I cast with Delft Clay all the time and have for over 4 years.
I agree with everyone saying you need a large enough funnel for
pouring the melted metal in and you need lots of air holes. I highly
recommend you watch the free jewelry instruction video by Andrew
Berry. This is a free youtube video so if it's allowed on the forum
rules, here is a link.
Watch all 3 parts of the video. It gives you a good idea on how to
make the funnel and air holes. You may remember that a few weeks ago
I asked about the stand up square kind of sand casting frame. If you
purchase that frame it will give you much more options for casting.
The round cylinders they give you in the kit are limiting the kind of
things you can cast.
Basically, you can cast simple things like pendants and earrings
with the cylinder frame they give you. But if you want to cast
slightly more complicated shapes like rings you should get the square
frame for sand casting.
But back to your question about not getting a complete cast with
You need at least 4mm opening for where you pour the metal into the
delft clay, and you need, in my opinion, 6 to 8 different small air
escapements or 4 large ones. It's easier to just make small air holes
because you can just stick a share burr into the Delft clay and then
drag a "runner" hole to where the model is. Again, what the kick ass
video by Andrew Berry.
That guy is a great teacher.
I also agree with my fellow Orchidians that you may not be keeping
the flame on your pour up to the last second. I always make sure I
heat up the top side of the crucible where my molten metal is going
to pour out of. If you don't, the cooler part of that top crucible
spout is sucking all the heat out of your molten metal.
I love Delft clay casting. I find it extremely inefficient to stick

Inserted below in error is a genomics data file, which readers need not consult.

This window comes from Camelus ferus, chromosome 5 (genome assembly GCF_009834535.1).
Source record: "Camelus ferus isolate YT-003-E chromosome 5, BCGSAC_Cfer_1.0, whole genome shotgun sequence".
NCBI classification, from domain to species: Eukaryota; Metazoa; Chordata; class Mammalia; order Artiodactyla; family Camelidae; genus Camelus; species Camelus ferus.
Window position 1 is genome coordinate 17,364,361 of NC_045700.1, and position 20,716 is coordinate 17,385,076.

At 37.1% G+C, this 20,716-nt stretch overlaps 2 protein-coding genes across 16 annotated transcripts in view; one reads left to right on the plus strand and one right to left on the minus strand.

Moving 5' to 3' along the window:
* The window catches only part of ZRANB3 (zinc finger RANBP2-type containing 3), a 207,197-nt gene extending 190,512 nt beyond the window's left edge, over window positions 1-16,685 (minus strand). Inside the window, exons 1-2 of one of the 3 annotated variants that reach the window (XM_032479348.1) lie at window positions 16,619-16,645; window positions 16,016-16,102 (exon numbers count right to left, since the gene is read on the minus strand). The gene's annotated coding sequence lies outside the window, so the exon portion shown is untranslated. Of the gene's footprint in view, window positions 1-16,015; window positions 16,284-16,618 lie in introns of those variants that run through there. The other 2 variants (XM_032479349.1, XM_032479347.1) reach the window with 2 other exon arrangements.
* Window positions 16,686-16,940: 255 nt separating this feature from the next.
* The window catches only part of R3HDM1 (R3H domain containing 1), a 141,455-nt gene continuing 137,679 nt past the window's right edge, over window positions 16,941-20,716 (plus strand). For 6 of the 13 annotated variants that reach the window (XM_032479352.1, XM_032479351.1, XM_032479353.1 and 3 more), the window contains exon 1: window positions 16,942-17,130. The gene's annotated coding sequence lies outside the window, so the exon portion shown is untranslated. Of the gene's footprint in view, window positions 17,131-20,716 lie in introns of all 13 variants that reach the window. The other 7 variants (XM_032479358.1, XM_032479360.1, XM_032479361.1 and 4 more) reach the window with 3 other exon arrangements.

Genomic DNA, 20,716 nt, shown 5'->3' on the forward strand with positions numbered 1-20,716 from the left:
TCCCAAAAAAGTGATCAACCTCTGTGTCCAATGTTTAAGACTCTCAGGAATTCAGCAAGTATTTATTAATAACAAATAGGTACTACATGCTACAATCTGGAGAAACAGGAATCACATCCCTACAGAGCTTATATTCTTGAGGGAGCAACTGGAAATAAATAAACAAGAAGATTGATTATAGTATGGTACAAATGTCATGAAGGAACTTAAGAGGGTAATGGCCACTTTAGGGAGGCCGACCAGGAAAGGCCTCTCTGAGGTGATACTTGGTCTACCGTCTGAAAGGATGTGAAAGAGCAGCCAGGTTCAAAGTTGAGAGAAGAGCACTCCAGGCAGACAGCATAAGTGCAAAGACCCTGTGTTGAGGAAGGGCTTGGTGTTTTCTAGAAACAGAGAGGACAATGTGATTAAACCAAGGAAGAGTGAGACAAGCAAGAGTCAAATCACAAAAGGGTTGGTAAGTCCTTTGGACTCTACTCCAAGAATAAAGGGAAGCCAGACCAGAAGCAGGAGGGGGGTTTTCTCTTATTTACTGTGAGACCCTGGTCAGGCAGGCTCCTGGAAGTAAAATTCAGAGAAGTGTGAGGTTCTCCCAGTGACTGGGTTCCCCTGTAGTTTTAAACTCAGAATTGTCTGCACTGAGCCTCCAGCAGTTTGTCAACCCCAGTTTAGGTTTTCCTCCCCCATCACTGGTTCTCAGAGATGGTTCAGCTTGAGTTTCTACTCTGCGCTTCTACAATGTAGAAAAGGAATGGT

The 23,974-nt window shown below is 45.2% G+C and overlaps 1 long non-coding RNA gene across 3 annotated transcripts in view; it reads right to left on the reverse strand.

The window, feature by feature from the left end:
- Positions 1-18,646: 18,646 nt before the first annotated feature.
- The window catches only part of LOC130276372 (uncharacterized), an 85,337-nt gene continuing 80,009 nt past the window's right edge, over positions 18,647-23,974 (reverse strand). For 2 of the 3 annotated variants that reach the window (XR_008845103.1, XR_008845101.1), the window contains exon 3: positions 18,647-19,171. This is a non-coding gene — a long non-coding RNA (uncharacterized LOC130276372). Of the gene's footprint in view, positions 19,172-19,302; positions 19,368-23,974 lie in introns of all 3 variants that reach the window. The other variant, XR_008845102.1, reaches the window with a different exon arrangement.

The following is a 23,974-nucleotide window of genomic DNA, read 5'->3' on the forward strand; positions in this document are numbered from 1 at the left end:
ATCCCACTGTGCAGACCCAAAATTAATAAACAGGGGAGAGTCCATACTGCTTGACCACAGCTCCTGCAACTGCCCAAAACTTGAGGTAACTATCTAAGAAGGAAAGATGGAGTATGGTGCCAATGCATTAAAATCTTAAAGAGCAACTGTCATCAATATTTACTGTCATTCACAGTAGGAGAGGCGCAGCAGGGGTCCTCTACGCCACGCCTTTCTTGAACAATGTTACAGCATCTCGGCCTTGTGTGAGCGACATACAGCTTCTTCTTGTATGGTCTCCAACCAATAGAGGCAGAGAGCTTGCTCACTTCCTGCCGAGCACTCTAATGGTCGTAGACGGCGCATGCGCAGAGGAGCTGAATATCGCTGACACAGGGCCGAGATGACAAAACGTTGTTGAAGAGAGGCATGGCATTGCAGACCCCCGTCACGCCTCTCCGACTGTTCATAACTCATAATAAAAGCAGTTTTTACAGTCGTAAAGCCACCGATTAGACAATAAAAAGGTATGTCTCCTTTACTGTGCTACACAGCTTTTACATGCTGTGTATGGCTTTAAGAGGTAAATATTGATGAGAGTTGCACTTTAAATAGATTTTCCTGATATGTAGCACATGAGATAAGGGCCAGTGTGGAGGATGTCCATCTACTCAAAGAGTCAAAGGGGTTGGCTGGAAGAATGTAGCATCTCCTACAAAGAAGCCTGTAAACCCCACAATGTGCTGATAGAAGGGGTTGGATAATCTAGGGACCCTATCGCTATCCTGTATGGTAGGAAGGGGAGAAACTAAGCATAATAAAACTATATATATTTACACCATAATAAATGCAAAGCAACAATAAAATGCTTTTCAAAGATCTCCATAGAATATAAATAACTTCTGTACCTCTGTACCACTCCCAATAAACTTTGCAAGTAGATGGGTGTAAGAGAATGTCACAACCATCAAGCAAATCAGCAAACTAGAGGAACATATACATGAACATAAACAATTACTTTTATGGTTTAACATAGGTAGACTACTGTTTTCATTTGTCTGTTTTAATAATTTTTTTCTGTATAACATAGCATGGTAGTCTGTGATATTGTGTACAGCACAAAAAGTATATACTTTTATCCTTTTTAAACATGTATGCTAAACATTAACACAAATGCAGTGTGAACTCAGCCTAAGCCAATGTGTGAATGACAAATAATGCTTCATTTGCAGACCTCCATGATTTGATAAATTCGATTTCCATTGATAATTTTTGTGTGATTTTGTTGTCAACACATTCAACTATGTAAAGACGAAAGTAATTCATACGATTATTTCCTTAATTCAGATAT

a small flask in a kiln and burn it out for 6 hours just to make a
small piece of metal. I'll never understand why we can't develop a
more efficient way to cast jewelry. I have not read up on it yet but
I assume induction melting/heating is the faster more efficient way
but the irony there is that it's even more expensive than a power
bill for a 6 hour burnout. I wonder if this is why many jewelers
simply outsource their casting work as even I am considering going
this route as I expand. Unless I can perfect steam casting and using
a DIY kiln set up.
Yes there is normally more finishing work required for the Delft
Clay castings, but if I control the amount of oxygen correctly, I get
no more porosity in my pieces than when I use other casting methods.
There are limitations to the amount of detail I can get with Delft
Clay, but for many of my designs it works beautifully.
Just make sure your hole is at least 4mm, make sure you metal is
really spinning and liquid, and keep the flame on the pour (and
pre-heat the edge of your crucible as or before you are pouring), and
you will get good castings. (Don't forget good air escapement and use
more metal than you need for the model because like everyone is
saying, you need gravity to push your metal into the voids).